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Britons shun pubs as drinking declines: data Bars, pubs struggling

LONDON, May 30, (AFP): The number of Britons drinking outside the home has fallen by a tenth since 2009, new statistics show, confirming a trend of closing pubs and increasing sobriety that belies Britain’s boozy image.

The country’s pubs and bars are struggling, with many converted into homes or left shuttered and decaying amid rising drinks prices and a growing tendency for Britons to buy alcohol more cheaply in supermarkets and drink at home.

In real terms, between 2009 and 2012 household spending on alcoholic drinks in Britain increased by 1.3 percent, whilst that bought for consumption outside the home fell by 9.8 percent, data from public body the Health and Social Care Information Centre showed. Also, the proportion of men who drank alcohol in the week before being interviewed fell from 72 percent to 64 percent between 2005 and 2012, while the proportion of women fell from 57 per cent to 52 percent.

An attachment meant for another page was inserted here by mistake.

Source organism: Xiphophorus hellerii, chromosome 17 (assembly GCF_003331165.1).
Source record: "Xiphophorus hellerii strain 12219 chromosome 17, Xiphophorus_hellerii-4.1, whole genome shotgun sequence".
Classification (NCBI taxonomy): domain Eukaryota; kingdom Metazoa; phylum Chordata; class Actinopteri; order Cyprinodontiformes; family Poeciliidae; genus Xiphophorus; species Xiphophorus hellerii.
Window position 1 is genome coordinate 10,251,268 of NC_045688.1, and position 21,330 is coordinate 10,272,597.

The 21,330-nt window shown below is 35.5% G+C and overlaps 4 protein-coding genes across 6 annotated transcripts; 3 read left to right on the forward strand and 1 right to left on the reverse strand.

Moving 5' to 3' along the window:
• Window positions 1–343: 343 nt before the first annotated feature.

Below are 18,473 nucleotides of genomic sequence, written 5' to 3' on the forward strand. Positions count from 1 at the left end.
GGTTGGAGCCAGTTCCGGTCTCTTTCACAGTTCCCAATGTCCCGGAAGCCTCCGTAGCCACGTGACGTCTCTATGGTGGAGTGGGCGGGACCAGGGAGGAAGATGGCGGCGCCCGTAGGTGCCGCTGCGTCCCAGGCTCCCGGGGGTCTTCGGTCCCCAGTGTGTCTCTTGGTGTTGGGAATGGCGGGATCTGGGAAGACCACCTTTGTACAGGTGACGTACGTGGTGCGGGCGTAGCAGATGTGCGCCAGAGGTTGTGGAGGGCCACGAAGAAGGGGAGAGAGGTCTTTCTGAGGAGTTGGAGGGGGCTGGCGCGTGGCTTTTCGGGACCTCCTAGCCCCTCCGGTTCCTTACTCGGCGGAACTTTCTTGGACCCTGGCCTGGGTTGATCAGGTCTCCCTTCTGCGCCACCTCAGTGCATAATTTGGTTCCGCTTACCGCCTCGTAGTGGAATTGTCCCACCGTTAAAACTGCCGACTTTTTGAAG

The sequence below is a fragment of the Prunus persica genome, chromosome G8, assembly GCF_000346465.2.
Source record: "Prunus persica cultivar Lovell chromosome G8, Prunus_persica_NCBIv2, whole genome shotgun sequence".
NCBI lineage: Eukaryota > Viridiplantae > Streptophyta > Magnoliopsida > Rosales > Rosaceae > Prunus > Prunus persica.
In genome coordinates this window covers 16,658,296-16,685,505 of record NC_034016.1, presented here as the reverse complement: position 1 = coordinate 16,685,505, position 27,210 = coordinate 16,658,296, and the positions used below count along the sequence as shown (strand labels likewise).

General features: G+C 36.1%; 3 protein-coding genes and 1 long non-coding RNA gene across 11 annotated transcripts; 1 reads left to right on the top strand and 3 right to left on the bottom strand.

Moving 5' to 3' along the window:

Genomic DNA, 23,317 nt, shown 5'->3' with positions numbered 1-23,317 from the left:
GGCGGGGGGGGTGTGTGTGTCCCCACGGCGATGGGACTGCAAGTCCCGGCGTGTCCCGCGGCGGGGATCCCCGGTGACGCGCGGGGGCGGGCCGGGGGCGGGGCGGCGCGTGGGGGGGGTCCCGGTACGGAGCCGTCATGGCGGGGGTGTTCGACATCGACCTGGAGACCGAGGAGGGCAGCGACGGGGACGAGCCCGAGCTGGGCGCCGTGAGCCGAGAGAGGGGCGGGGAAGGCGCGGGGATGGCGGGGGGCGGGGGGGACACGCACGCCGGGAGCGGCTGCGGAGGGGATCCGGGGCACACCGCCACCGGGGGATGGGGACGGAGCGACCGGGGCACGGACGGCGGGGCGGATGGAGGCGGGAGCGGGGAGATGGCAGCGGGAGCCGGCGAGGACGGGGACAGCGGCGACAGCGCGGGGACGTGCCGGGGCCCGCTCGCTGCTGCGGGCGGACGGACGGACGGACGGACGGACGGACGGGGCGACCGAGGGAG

The decline in drinking is more pronounced among the young, with 43 percent of school pupils aged between 11 and 15 saying they had drunk alcohol at least once in 2012, a fall of almost a fifth since 2003, when 61 percent said they had tried it. According to the British Beer and Pub Association, the number of pubs in Britain fell to 49,433 in 2012 from 67,800 in 1982. Still, drinking in pubs and bars remains a popular British pastime, and the traditional wood-panelled, carpeted pub is a national icon and a draw for tourists.

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